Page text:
Getting the Most Out of Telehealth

The spread of Coronavirus has suddenly sent us into a world of social distancing requiring quick adaptation. Fortunately, this does not have to mean isolation. However, it does require us to be mindful, intentional and creative about nurturing connection.

One important way to do this is to continue therapy in the best, albeit modified, way that we can. You might be tempted to pause therapy due to concerns of the effectiveness of telehealth. At the same time you may also be experiencing more manifestations of stress, anxiety, depression and addictive or compulsive patterns. More than ever we are all being forced to deal with ourselves and our relationships. While this may feel challenging, it’s also an opportunity to listen to the inner call to healing. There are also benefits to our present circumstances including flexibility with time. All things considered, maintaining your regularly scheduled therapy sessions is likely to be highly beneficial.

I’ve been doing some telehealth for a few years now. I’ve done it only under circumstances where the client cannot receive needed services where they live, primarily overseas or within the state of Virginia (due to licensing restrictions, which licensing boards are working to waive during the pandemic). As skeptical as I have been in the past, I have been surprised to see that it is not nearly as limiting as I thought, and possibly just as effective. Taking a few steps can help you to get just as much out of your virtual session as you get face-to-face.

Useful tips to help you get the most out of telehealth…
Allow an extra 10 minutes or so for your session, especially the first couple of times for the inevitable adjustments and technological glitches. Heartswell clients are not charged for this extra time.

Log on 5-10 minutes before your session. You can mute your microphone and stop your video and turn them on when your session begins. This can emulate the mental preparation that takes place during the drive to therapy and sitting in the waiting room. In this time remove distractions from your space or get yourself a glass of water.

Use earphones. This will improve sound quality and also give you more privacy if that is a concern. For couples, a set of wireless earbuds, such as Airpods, work great. Each partner can use one.

Have your phone available so that if the connection is weak the phone can be used for audio. This way if the video freezes you can at least maintain the conversation.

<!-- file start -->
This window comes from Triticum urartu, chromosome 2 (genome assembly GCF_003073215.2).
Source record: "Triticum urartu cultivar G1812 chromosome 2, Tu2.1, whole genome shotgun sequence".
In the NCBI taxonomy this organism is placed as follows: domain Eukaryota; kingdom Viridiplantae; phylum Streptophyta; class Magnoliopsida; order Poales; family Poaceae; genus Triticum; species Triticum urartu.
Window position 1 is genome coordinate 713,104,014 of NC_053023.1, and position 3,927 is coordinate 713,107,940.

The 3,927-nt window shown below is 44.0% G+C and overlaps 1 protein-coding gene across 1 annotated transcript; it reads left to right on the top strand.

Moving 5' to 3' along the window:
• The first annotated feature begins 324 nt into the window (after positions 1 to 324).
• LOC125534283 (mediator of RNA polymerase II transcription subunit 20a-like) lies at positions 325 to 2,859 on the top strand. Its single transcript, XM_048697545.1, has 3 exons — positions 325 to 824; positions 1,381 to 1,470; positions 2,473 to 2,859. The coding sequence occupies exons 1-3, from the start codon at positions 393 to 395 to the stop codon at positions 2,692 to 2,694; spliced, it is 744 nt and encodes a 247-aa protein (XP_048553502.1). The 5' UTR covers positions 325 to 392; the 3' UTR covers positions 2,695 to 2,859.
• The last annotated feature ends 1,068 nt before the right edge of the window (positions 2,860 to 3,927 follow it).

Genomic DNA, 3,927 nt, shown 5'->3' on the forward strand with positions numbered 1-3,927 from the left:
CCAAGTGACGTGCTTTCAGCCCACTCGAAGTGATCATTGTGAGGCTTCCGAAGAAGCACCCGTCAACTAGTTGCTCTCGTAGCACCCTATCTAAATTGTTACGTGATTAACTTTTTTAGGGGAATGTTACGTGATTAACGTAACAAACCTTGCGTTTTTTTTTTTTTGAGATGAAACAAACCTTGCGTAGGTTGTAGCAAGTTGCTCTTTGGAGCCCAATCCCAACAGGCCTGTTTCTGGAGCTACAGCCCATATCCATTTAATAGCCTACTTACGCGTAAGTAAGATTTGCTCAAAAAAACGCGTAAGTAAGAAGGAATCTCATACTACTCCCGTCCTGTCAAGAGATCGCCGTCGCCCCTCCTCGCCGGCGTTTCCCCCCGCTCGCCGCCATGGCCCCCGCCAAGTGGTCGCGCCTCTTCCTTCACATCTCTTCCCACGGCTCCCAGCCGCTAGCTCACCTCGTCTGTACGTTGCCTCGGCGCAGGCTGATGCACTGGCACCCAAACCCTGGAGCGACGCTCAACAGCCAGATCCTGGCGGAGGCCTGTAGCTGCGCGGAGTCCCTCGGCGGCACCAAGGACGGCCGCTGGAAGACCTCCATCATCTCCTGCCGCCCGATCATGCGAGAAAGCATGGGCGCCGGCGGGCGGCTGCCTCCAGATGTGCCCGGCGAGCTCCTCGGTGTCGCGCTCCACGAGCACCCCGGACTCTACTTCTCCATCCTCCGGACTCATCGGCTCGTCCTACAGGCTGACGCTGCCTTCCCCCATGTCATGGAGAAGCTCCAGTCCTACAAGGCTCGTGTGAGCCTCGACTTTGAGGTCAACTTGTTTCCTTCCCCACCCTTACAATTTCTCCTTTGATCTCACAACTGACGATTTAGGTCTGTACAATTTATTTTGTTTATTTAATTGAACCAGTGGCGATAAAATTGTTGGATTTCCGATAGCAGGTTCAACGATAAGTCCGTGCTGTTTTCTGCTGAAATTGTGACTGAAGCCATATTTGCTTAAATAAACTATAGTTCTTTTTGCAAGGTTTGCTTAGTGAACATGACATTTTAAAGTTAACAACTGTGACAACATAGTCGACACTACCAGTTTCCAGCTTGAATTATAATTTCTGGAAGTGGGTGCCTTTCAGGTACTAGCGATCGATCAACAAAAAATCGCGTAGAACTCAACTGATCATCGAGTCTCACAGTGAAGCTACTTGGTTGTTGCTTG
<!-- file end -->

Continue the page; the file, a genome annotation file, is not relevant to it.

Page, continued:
Turn off all notifications on your phone or computer screen and/or switch to “do not disturb” mode. Close any other unrelated windows to reduce distractions.

To improve the stability of your connection, close out everything on your screen except your Zoom window and, if possible, move close to your router.

Take note of potential distractions (kids, dogs, the pile of work papers, etc.). I invite you not to get too frustrated by them, but rather to just notice, allow, and then return your focus. It can also be helpful to do some advance preparation to limit anticipated distractions.

To increase sound privacy, get a sound machine and place it just outside the door. I love the Lectrofan Micro, it can even be charged and used cordless.

Couples should be in the same room together except under rare circumstances.

For those with children, don’t be afraid to let your children know that you have a meeting with your therapist and ask them not to interrupt. It can be good for them to know that you are taking care of yourself, your relationship, and it sets an example of getting professional help when it’s needed. If they do interrupt don’t get too frustrated. Just acknowledge their immediate needs and then redirect them and return your focus.

If privacy at home is an issue, consider doing the session in your car or any other private space you have access to. Do you have access to your office even though many are not working there? Is there a conference room you can use? Would your clergy give you access to a room at your place of worship?

While it may be more difficult for the therapist to intuitively track your emotion and energetic shifts, this presents an opportunity for you to deepen awareness and articulate this moment to moment movement. This is a very useful skill to develop on your journey to healing.

With some mindfulness and preparation telehealth can be very successful…
Above all, please let us know how we can support you through this. Particularly, if there is anything we can do to make your telehealth experience more meaningful we want to hear about it. We are still here for you. Even though we may not be able to meet face-to-face, please know we are holding you close to our hearts. You are never alone.

Please note: If there is no way for you to overcome some of these barriers and you’d like to continue, it may be possible for us to see you in the office while maintaining safe social distancing guidelines. This will be considered on a case by case basis.

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